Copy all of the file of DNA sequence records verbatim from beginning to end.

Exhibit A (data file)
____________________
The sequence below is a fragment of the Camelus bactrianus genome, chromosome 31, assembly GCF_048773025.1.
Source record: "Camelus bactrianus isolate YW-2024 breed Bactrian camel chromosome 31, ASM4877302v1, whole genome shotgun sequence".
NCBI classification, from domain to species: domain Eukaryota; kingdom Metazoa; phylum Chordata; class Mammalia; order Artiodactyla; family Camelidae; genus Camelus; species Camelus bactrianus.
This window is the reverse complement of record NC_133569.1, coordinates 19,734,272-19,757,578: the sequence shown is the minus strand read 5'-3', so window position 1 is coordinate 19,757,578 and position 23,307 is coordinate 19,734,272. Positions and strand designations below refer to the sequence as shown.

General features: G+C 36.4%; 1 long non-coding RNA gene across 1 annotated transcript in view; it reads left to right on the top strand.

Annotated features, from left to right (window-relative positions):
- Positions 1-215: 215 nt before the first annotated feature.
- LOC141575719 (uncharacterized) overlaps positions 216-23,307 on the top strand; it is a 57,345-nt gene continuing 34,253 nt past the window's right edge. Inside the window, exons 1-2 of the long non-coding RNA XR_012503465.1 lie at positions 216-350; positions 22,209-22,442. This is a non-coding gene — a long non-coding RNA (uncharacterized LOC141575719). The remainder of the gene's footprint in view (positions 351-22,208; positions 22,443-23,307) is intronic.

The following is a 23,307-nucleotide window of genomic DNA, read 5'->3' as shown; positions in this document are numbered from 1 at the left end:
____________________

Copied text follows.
The sequence below is a fragment of the Camelus bactrianus genome, chromosome 31, assembly GCF_048773025.1.
Source record: "Camelus bactrianus isolate YW-2024 breed Bactrian camel chromosome 31, ASM4877302v1, whole genome shotgun sequence".
NCBI classification, from domain to species: domain Eukaryota; kingdom Metazoa; phylum Chordata; class Mammalia; order Artiodactyla; family Camelidae; genus Camelus; species Camelus bactrianus.
This window is the reverse complement of record NC_133569.1, coordinates 19,734,272-19,757,578: the sequence shown is the minus strand read 5'-3', so window position 1 is coordinate 19,757,578 and position 23,307 is coordinate 19,734,272. Positions and strand designations below refer to the sequence as shown.

General features: G+C 36.4%; 1 long non-coding RNA gene across 1 annotated transcript in view; it reads left to right on the top strand.

Annotated features, from left to right (window-relative positions):
- Positions 1-215: 215 nt before the first annotated feature.
- LOC141575719 (uncharacterized) overlaps positions 216-23,307 on the top strand; it is a 57,345-nt gene continuing 34,253 nt past the window's right edge. Inside the window, exons 1-2 of the long non-coding RNA XR_012503465.1 lie at positions 216-350; positions 22,209-22,442. This is a non-coding gene — a long non-coding RNA (uncharacterized LOC141575719). The remainder of the gene's footprint in view (positions 351-22,208; positions 22,443-23,307) is intronic.

The following is a 23,307-nucleotide window of genomic DNA, read 5'->3' as shown; positions in this document are numbered from 1 at the left end: